ULI amplifies the connection between the built environment, the responsible use of natural resources, and long-term environmental impacts. The ULI Center for Sustainability provides practitioners and policy makers with best practices and case studies to guide the development of climate change–resilient and sustainable communities. Building for resilience can minimize risks, enhance asset values, and protect economic prosperity, property, and human life from the impacts of climate change. This was the main theme of Returns on Resilience: The Business Case, a report and interactive website produced by the center’s Urban Resilience Program in FY 2016 with support from the Kresge Foundation.
As climate-related threats become more frequent and intense, building for resilience may soon become the standard development practice expected by investors, insurers, and local governments. “With climate change, the past is not a clear predictor of the future,” the report explains. “Weather patterns are changing and with them the risks faced by development are everywhere. Building for resilience can help developers and property owners adjust to these changing times with some assurance that they are building well and wisely for the future.”
A driving force behind Returns on Resilience was the Responsible Property Investment Council (RPIC), a group of ULI members whose goal is the wider adoption of “triple bottom line” principles that lead to strong financial returns as well as positive social and environmental outcomes. The center’s staff worked closely with the council to solicit examples of projects that were built to withstand the shocks of extreme weather—storm surges, drought, urban flooding—and the incremental impacts of climate change such as sea-level rise while protecting and enhancing asset values.
The result is ten case studies that span diverse geographical locations and property types. A wide variety of properties are highlighted as examples of resilient building and design, including the following: a Caribbean beachfront resort built to withstand coastal flooding and storm surges; resource-efficient single-family homes in the U.S. Southwest designed for drought conditions and net-zero energy consumption; and a state-of-the-art rehabilitation hospital in Boston built to ensure continuity of patient care during a hurricane.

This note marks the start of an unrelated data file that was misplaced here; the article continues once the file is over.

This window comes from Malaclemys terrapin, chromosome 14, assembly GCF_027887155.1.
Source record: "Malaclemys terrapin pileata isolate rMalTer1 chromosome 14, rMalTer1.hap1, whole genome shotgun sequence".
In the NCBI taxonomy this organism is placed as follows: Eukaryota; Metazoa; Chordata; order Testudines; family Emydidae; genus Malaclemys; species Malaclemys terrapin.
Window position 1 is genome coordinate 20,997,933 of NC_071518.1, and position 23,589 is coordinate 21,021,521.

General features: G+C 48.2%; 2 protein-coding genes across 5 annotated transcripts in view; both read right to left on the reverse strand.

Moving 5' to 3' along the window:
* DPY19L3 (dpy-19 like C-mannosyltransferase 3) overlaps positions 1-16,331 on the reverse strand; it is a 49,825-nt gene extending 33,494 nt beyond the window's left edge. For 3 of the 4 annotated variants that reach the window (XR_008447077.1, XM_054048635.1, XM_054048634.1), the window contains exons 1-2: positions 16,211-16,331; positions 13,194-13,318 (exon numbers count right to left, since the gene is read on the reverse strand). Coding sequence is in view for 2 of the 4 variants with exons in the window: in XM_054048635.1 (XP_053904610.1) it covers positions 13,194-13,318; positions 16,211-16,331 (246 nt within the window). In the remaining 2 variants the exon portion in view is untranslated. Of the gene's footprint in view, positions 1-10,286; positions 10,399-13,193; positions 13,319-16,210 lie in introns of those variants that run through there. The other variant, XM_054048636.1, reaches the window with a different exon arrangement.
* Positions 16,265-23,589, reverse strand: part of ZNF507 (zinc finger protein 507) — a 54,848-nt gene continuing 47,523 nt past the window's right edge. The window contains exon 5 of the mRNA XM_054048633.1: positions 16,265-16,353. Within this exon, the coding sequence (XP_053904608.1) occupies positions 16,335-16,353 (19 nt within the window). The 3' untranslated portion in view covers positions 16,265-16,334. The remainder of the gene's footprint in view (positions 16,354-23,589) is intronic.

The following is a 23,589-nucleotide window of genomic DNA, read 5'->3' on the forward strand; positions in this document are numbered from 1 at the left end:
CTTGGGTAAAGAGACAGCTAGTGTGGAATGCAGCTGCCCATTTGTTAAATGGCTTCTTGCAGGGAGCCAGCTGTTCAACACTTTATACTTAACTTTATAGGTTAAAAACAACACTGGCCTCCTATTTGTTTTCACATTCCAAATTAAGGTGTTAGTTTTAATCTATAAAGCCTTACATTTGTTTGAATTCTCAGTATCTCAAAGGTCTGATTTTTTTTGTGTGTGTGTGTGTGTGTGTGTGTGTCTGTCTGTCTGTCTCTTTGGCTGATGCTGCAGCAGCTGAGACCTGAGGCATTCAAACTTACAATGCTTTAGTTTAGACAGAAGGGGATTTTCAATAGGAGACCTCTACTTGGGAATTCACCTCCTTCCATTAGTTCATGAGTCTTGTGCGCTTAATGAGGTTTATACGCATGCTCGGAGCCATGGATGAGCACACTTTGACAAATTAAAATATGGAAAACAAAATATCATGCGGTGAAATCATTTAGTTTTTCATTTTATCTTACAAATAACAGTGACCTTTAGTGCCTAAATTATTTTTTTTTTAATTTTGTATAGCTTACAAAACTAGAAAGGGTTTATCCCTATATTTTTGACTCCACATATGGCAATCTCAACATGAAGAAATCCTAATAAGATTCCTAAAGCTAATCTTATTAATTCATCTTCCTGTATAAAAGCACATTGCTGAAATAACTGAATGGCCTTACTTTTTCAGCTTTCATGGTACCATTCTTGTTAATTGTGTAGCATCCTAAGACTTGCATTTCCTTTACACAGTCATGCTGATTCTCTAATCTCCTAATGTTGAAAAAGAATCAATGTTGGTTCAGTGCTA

Each case study details investments in resilience made by owners and investors, their motivations, and the resulting indicators of financial performance—an increase in net operating income through cost savings in energy expenditures, avoidance of catastrophic damage, and assurance of business continuity; revenue enhancements through higher sales, higher rent premiums, quicker lease-ups, and more favorable lease terms; and improvements in market differentiation, brand loyalty, and awareness.
In addition to the report, an interactive Returns on Resilience website was developed for ULI members and other stakeholders to suggest examples of projects that were built for resilience and demonstrate superior operational and financial results.
“Our aim in Returns on Resilience was to demonstrate what many in the private sector already know,” said Molly McCabe, RPIC cochair and chief executive officer of HaydenTanner, a real estate advisory firm. “Each of these innovative properties demonstrates the value of strategic investments in resilience to both reduce climate-related risks and to ensure continued prosperity for investors, owners, and communities at the forefront of climate change.”
Suggest an example of a project that builds resilience while also ensuring financial returns at returnsonreslience.uli.org. Or download a copy of Returns on Resilience: The Business Case. Learn more about the ULI Center for Sustainability.